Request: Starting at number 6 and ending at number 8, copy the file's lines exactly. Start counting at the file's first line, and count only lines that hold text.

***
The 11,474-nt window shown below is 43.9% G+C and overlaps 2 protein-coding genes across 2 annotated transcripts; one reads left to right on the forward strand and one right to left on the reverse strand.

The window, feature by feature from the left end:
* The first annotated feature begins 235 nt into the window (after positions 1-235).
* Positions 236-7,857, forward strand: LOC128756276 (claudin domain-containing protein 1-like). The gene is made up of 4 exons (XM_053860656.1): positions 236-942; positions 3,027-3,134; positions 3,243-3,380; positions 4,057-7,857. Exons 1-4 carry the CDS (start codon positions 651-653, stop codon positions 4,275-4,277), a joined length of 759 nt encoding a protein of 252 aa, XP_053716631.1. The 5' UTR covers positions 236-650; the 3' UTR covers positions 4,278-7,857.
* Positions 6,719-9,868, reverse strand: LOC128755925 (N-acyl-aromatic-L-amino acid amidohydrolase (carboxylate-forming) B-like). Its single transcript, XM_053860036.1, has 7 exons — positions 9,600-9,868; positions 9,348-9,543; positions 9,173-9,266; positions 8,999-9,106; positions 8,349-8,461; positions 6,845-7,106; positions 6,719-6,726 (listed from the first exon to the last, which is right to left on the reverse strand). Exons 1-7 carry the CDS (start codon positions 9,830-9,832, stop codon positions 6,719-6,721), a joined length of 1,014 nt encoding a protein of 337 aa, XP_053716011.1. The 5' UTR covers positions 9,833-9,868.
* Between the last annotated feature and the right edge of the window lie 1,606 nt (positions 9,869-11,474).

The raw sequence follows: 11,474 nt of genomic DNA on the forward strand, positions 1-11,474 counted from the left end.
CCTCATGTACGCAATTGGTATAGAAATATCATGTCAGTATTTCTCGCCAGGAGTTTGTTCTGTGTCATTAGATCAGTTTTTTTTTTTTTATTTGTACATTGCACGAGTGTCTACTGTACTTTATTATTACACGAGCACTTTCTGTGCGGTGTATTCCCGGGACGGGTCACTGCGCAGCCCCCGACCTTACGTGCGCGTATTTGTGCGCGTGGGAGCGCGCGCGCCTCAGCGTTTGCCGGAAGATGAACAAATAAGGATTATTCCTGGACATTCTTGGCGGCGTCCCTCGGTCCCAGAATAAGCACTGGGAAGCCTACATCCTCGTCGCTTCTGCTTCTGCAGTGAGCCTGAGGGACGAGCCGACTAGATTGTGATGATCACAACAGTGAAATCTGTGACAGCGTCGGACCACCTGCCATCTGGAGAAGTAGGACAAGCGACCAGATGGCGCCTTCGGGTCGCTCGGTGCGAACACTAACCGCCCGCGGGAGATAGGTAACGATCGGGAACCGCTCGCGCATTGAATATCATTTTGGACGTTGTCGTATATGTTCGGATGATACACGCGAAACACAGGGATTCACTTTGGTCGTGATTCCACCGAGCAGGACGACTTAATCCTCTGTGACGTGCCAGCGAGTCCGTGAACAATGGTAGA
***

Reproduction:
* Between the last annotated feature and the right edge of the window lie 1,606 nt (positions 9,869-11,474).

The raw sequence follows: 11,474 nt of genomic DNA on the forward strand, positions 1-11,474 counted from the left end.
CCTCATGTACGCAATTGGTATAGAAATATCATGTCAGTATTTCTCGCCAGGAGTTTGTTCTGTGTCATTAGATCAGTTTTTTTTTTTTTATTTGTACATTGCACGAGTGTCTACTGTACTTTATTATTACACGAGCACTTTCTGTGCGGTGTATTCCCGGGACGGGTCACTGCGCAGCCCCCGACCTTACGTGCGCGTATTTGTGCGCGTGGGAGCGCGCGCGCCTCAGCGTTTGCCGGAAGATGAACAAATAAGGATTATTCCTGGACATTCTTGGCGGCGTCCCTCGGTCCCAGAATAAGCACTGGGAAGCCTACATCCTCGTCGCTTCTGCTTCTGCAGTGAGCCTGAGGGACGAGCCGACTAGATTGTGATGATCACAACAGTGAAATCTGTGACAGCGTCGGACCACCTGCCATCTGGAGAAGTAGGACAAGCGACCAGATGGCGCCTTCGGGTCGCTCGGTGCGAACACTAACCGCCCGCGGGAGATAGGTAACGATCGGGAACCGCTCGCGCATTGAATATCATTTTGGACGTTGTCGTATATGTTCGGATGATACACGCGAAACACAGGGATTCACTTTGGTCGTGATTCCACCGAGCAGGACGACTTAATCCTCTGTGACGTGCCAGCGAGTCCGTGAACAATGGTAGA